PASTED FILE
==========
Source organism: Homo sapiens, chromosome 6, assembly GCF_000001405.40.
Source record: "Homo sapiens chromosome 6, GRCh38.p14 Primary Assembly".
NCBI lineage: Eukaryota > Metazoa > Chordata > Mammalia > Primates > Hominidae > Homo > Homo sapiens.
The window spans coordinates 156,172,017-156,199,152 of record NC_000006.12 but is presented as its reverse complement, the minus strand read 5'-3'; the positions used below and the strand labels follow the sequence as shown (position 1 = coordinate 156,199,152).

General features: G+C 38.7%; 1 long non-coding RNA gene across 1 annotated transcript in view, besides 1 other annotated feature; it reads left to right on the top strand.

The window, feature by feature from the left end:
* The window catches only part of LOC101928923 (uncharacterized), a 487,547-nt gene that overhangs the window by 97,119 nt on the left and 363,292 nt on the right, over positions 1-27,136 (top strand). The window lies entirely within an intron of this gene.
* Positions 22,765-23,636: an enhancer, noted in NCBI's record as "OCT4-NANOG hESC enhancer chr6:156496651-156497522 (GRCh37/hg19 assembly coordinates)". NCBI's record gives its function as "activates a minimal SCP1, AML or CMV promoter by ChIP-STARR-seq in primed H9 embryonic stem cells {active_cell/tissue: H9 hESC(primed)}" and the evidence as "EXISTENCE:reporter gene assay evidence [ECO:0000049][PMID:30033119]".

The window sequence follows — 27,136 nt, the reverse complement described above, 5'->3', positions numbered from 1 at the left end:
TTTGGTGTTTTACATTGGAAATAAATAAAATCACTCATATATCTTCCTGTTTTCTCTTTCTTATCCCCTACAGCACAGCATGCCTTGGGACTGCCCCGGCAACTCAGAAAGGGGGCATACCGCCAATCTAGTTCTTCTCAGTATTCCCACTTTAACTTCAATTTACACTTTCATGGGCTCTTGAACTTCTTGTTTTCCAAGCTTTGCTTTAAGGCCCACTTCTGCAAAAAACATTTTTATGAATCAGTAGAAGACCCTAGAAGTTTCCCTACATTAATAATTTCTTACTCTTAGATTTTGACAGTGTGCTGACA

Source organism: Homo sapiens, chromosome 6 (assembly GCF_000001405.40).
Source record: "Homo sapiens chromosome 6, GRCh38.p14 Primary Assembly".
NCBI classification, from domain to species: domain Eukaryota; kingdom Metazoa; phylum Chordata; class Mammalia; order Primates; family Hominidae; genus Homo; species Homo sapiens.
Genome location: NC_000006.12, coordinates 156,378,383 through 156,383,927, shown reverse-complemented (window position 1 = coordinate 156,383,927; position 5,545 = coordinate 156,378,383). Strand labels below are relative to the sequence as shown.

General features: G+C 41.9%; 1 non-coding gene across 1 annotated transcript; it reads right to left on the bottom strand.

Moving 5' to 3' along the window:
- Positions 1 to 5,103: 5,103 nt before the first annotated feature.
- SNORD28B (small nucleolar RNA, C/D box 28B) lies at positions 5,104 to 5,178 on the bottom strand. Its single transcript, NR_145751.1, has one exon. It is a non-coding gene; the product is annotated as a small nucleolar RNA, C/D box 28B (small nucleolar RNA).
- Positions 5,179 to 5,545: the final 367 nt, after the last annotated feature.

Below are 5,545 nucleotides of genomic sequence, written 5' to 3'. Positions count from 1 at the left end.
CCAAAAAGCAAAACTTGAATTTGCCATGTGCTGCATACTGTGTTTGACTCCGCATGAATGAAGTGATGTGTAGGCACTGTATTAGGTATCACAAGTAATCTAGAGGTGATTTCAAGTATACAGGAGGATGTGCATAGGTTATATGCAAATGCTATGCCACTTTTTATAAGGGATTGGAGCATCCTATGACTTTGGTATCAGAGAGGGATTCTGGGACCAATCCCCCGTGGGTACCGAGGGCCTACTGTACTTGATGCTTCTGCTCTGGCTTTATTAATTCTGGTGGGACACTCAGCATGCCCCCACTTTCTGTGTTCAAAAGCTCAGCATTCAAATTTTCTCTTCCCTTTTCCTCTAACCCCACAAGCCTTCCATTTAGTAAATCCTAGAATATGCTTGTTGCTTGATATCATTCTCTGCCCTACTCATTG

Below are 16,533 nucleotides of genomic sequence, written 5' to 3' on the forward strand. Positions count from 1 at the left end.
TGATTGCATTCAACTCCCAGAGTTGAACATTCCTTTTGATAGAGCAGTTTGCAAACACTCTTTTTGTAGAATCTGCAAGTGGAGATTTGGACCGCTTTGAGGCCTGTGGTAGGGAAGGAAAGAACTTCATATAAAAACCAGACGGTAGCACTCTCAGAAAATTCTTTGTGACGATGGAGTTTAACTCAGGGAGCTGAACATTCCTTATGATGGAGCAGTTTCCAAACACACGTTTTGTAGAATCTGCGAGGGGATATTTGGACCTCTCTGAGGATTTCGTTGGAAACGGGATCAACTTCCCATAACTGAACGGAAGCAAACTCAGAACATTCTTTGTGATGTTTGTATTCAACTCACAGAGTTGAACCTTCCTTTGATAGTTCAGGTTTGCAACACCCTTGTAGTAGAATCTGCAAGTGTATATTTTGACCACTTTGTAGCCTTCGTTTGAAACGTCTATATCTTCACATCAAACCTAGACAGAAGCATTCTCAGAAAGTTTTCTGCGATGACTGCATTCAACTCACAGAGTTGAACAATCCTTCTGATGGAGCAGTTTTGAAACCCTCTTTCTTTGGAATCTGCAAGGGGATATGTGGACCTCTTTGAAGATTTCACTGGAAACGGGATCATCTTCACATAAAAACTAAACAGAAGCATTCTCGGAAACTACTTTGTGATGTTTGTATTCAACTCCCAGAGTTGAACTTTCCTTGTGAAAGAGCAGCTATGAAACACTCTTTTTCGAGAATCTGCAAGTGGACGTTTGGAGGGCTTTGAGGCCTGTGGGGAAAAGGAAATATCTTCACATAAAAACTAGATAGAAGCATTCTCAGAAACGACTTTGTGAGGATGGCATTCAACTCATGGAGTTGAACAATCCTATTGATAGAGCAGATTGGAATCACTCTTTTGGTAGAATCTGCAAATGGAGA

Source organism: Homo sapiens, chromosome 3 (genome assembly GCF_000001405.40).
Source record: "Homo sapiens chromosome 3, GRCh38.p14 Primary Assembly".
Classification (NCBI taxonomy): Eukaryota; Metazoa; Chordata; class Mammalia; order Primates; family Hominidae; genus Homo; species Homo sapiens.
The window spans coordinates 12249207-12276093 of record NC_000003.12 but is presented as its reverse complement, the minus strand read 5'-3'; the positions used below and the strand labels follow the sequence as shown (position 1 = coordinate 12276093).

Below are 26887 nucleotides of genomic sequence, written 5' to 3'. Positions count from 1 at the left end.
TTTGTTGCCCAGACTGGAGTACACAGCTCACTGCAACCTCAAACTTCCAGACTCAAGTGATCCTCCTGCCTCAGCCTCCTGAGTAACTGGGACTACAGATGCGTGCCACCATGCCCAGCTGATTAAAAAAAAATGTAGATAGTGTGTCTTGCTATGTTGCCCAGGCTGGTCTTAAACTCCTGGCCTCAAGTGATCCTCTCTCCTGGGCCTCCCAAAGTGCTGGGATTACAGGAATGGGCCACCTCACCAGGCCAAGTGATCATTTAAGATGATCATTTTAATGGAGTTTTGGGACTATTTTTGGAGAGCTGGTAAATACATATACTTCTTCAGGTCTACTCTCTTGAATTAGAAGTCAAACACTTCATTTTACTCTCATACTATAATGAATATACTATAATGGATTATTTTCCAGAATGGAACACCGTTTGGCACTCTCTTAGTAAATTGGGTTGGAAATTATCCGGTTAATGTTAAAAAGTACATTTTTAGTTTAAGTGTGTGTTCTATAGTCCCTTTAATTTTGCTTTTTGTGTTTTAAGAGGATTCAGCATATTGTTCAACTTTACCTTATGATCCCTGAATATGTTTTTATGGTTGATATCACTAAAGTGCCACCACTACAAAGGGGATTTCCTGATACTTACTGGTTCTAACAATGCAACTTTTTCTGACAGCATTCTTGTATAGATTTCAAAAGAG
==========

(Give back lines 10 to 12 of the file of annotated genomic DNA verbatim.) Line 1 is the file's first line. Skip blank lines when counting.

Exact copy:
TTTGGTGTTTTACATTGGAAATAAATAAAATCACTCATATATCTTCCTGTTTTCTCTTTCTTATCCCCTACAGCACAGCATGCCTTGGGACTGCCCCGGCAACTCAGAAAGGGGGCATACCGCCAATCTAGTTCTTCTCAGTATTCCCACTTTAACTTCAATTTACACTTTCATGGGCTCTTGAACTTCTTGTTTTCCAAGCTTTGCTTTAAGGCCCACTTCTGCAAAAAACATTTTTATGAATCAGTAGAAGACCCTAGAAGTTTCCCTACATTAATAATTTCTTACTCTTAGATTTTGACAGTGTGCTGACA

Source organism: Homo sapiens, chromosome 6 (assembly GCF_000001405.40).
Source record: "Homo sapiens chromosome 6, GRCh38.p14 Primary Assembly".